O my brothers, what a beautiful world is the world of the Word. I would tell you confidentially that on the other side of the House of Wisdom lies the Garden of Imagination. It is crowded with a community of souls–the democracy of the dead and a few of the living; rocks that never stir but keep on giving. Even a child or blind eye can image.  But to many it seems  that the citadel is besieged. From the outside to those who think they’re free—there are no eyes here—it looks like a prison. But inside where many a conscience speaks to a conscience, titans walk and have our backs and let us ride on theirs. They sharpen our minds, strengthen our hearts, quicken our steps and help us to see what cannot be seen. “The dead alone give us energy.” Also there He walks, I know. (I cower in His sight for He knows, He knows, and for that matter, so do they, how much more work I still have to do to pay the price of admission!—it can only be earned—I chisel and chisel on this stubborn, vain, blockhead of marble in an attempt to become that masterpiece hidden in each and everyone. It’s getting late. Please, O’ Lord, not yet. What a fool to think I was done when I was young, when I had just begun. Please, forgive me, forgive us all. We do not know what we were doing with our freewill. I do not hope to turn again.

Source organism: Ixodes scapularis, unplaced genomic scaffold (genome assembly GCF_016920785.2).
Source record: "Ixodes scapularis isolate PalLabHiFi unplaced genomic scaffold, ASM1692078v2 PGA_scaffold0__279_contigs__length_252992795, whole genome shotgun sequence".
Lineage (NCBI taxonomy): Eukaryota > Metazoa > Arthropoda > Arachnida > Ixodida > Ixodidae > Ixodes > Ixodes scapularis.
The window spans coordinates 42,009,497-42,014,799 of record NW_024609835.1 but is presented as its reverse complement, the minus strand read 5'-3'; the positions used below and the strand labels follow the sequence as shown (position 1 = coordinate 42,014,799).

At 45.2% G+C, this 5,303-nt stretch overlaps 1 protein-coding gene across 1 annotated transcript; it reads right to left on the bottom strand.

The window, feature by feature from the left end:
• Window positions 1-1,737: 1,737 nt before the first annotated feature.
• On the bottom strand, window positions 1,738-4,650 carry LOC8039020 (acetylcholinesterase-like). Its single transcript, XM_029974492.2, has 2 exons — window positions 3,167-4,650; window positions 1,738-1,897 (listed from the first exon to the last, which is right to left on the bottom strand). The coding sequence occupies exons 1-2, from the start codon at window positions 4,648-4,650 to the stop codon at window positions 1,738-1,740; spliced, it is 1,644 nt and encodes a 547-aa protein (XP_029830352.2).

O but to escape from Heartbreak House and go to You in the garden, to get an Inkling and go to the Grove, under the Chestnut Tree on the Anchora Verde and imbibe the vino and veritas and perhaps, just for fun, if we’re in need of concentration, some Victory Gin.  You cannot buy your way in, but consider yourself invited.  The Lady of light dressed all in white assures me you are.  And when you discover that not all that glitters is gold, and the stores are all closed, and you cannot buy what you came for–grace cannot be bought–there’s still time to change the road you’re on.  I hope so.

Alright, if you have not read the poem, I hope the prose I have stolen plus the Zeppelin tune—will have helped to explain it. So go read it now. And then be a rock but not to roll on Eliot’s Staircase.